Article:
PYH Hurricane Emergency Plan
A printed pamphlet of this Hurricane Emergency Plan is available at the Plantation Yacht Harbor Marina Office.
This Hurricane plan and emergency procedures describe the actions expected in the event of a tropical storm/or hurricane to protect Marina staff, patrons, and property. The Marina’s primary concern is the safety of persons. All decisions reflect this ethic.
The Hurricane Emergency Plan is divided into six sections.
Section 1. Definitions
- Hurricane Watch
An announcement that hurricane conditions (sustained winds of 74 mph or higher) are possible within the specified coastal area. Because hurricane preparedness activities become difficult once winds reach tropical storm force, the hurricane watch is issued 48 hours in advance of the anticipated onset of tropical-storm-force winds.
- Hurricane Warning
An announcement that hurricane conditions (sustained winds of 74 mph or higher) are expected somewhere within the specified coastal area. Because hurricane preparedness activities become difficult once winds reach tropical storm force, the hurricane warning is issued 36 hours in advance of the anticipated onset of tropical-storm-force winds.
- Tropical Storm Watch
An announcement that tropical storm conditions (sustained winds of 39 to 73 mph) are possible within the specified coastal area within 48 hours.
- Tropical Storm Warning
An announcement that tropical storm conditions (sustained winds of 39 to 73 mph) are expected somewhere within the specified coastal area within 36 hours.
- The Saffir-Simpson Hurricane Wind Scale
- Category One Hurricane.
Sustained winds 74 to 95 mph or 64 to 82 knots.
Very dangerous winds will produce some damage
- Category Two Hurricane.
Sustained winds 96 to 110 mph or 83 to 95 knots.
Extremely dangerous winds will cause extensive damage.
- Category Three Hurricane.
Sustained winds 111 to 129 mph or 96 to 113 knots.
Devastating damage will occur
- Category Four Hurricane.
Sustained winds 130 to 156 mph or 114 to 135 knots.
Catastrophic damage will occur
- Category Five Hurricane.
Sustained winds greater than 156 mph or greater than 135 knots
Catastrophic damage will occur
- Category One Hurricane.
- Storm surge is an abnormal rise in sea level accompanying a hurricane or other intense storm, and height is the difference between the observed level of the sea surface and the level that would have occurred in the absence of the cyclone. Storm surge is usually estimated by subtracting the normal or astronomic high tide from the observed storm tide.
Section 2. Pre-Season Preparation
- Examine dock cleats, pilings, and whalers.
- Check all piling guides for tightness and ensure rollers are in good working condition.
- Examine electrical and water connections under all docks, steps, and ramps.
- Check all breakwater lumber supports and fasteners.
- Examine and test-run all emergency pumps and generators, hoses, and connections. Inventory all spill-control equipment.
Section 3. Pre-Storm Preparation
When a weather pattern is elevated to tropical storm status and poses a possible danger to the Florida Keys, staff prepares for the storm. Although the following information contains specific amounts of days, these are just estimates. Times and days can change with storm speed and intensity.
- Information is obtained from the National Weather Service, American Red Cross, and Monroe County Emergency Response Unit.
- Marina Director provides regular updates to Marina staff.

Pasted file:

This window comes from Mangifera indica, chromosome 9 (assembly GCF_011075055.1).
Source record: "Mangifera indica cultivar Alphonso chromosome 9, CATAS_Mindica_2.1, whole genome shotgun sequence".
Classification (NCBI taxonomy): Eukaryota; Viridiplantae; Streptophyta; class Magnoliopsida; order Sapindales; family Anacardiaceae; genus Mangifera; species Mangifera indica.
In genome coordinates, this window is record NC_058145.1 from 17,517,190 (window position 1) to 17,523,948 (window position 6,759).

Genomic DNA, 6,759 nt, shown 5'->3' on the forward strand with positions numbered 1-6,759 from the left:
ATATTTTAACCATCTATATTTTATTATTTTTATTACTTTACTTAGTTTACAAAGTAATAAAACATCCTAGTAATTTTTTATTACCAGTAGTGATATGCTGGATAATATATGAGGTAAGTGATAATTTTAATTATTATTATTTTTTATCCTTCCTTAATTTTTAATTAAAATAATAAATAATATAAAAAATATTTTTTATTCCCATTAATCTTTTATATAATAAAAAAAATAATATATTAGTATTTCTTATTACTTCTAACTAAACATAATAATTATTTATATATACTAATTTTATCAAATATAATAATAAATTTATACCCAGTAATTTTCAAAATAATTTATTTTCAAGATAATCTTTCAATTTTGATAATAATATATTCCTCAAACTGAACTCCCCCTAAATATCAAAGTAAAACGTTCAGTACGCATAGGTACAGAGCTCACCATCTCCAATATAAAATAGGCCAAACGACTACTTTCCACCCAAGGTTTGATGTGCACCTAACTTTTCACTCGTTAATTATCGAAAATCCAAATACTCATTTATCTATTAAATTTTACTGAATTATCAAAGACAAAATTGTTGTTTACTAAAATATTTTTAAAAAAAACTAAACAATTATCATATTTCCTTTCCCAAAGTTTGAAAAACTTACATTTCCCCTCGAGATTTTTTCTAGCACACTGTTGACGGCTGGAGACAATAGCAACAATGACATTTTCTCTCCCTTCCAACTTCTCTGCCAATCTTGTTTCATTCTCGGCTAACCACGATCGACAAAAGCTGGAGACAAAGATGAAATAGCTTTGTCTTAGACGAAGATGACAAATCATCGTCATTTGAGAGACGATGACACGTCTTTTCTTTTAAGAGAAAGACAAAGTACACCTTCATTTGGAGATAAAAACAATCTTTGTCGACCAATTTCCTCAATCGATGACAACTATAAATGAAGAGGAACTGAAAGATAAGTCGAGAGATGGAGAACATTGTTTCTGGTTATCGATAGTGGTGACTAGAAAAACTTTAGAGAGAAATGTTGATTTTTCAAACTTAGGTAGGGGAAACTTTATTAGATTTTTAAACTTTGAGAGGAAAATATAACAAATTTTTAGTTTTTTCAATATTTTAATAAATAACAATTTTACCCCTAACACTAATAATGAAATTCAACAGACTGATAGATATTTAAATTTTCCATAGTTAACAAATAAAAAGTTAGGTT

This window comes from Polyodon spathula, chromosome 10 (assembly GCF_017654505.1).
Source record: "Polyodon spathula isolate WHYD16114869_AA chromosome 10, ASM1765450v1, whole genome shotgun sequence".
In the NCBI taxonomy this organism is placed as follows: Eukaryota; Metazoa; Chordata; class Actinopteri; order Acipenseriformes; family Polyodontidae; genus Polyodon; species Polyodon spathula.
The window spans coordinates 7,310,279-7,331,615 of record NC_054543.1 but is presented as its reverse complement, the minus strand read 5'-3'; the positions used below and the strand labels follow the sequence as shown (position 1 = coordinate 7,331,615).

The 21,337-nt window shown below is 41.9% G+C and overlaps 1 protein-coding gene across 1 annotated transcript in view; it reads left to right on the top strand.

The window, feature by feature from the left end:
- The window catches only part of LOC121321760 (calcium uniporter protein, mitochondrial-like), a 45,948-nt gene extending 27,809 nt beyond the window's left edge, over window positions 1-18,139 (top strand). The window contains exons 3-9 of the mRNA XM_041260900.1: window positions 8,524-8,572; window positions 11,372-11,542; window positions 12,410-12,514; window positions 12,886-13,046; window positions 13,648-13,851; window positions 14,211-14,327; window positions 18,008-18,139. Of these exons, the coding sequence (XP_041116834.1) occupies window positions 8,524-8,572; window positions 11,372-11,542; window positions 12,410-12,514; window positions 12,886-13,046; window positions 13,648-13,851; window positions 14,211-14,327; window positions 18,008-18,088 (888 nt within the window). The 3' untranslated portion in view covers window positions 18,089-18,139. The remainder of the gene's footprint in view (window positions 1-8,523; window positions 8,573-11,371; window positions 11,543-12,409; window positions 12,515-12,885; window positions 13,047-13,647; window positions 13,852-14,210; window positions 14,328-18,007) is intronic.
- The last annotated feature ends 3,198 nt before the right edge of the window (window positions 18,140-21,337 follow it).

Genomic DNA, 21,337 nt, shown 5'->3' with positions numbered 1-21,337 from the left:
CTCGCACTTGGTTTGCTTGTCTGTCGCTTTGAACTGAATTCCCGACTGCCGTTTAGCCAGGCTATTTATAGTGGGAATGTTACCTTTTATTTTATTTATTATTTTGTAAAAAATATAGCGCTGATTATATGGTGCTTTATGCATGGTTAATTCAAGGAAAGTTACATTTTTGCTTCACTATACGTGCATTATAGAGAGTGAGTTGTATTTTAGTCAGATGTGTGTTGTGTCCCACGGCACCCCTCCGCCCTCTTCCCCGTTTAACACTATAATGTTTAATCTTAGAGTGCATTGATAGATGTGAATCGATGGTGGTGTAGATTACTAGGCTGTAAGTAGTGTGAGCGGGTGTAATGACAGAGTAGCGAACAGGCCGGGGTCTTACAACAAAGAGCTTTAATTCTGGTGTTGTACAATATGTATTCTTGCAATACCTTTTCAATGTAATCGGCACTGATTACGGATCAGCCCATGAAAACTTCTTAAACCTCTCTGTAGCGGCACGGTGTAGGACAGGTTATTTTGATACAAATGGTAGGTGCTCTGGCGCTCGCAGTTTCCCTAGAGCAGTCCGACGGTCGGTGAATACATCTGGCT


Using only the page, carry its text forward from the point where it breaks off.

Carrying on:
- Within 4-6 days of predicted sustained tropical storm winds, Marina Director directs staff to enact General Hurricane Protocol.
- Within 3-5 days of predicted sustained tropical storm winds, Marina Director conveys evacuation orders to the Marina staff. Evacuation orders are given by local emergency management.
General Hurricane Protocol
Staff follows specific procedures and action steps to ensure an orderly and safe Marina environment. For example
- Make sure all docks and finger piers are free from supplies and materials.
- Have all dock boxes and loose items not stored on the vessel removed from the property.
- Inspect vessels for loose gear, Bimini tops, and portable fuel tanks.
- Inspect dock line condition and fenders and notify owners if not adequately secured.
Suggestions for boat owners to prepare for possible insurance claims
- Take pictures of your property before a storm.
- Have insurance policies and ownership documents in your possession.
- Call your insurance adjuster immediately and follow the directions provided by the adjuster.
- Take pictures of the damage before clean-up or repair work begins.
- Save receipts for possible reimbursement, including temporary lodging and food.
Section 4. Information for Boat Owner
Your Plantation Yacht Harbors License Agreement contains the following provision:
The owner Is advised that Marina may not be a safe location for the Vessel during tropical storms, Hurricanes, or hurricane watches as significant damage could occur to the vessel and be caused by the vessel if it remains in the marina during the events. It is owner's responsibility to be aware of an impending weather event and it is suggested to remove vessel from marina in these instances. The owner may choose to leave vessel in the marina but does so at the owner's own risk. Mariba is authorized to remove vessel, if reasonable, from its space or take any and all other reasonable actions deemed appropriate by marina in order to better secure vessel and to protect marina property, private property, the vessel, other vessels, and the environment. Owner may be charged a reasonable fee for any such action. Alternative location arrangements are Owner’s responsibility. Owner shall provide Marina with a feasible written storm plan to be used in severe weather and emergency circumstances and in the event of a Mandatory Evacuation of the Marina Site. Undertaking to move or evacuate the vessel shall not be deemed an assumption of responsibility for the safety, security, and care of the vessel by marina. Marina is not responsible and shall not be held liable for any damage to Vessel from storms, hurricanes, or other weather events or acts of GOD. Owner hereby holds Marina harmless as a result of such actions and agrees not to demand from or sue Marina for any damages as a result of the Vessel being allowed to remain at the Marina during these events.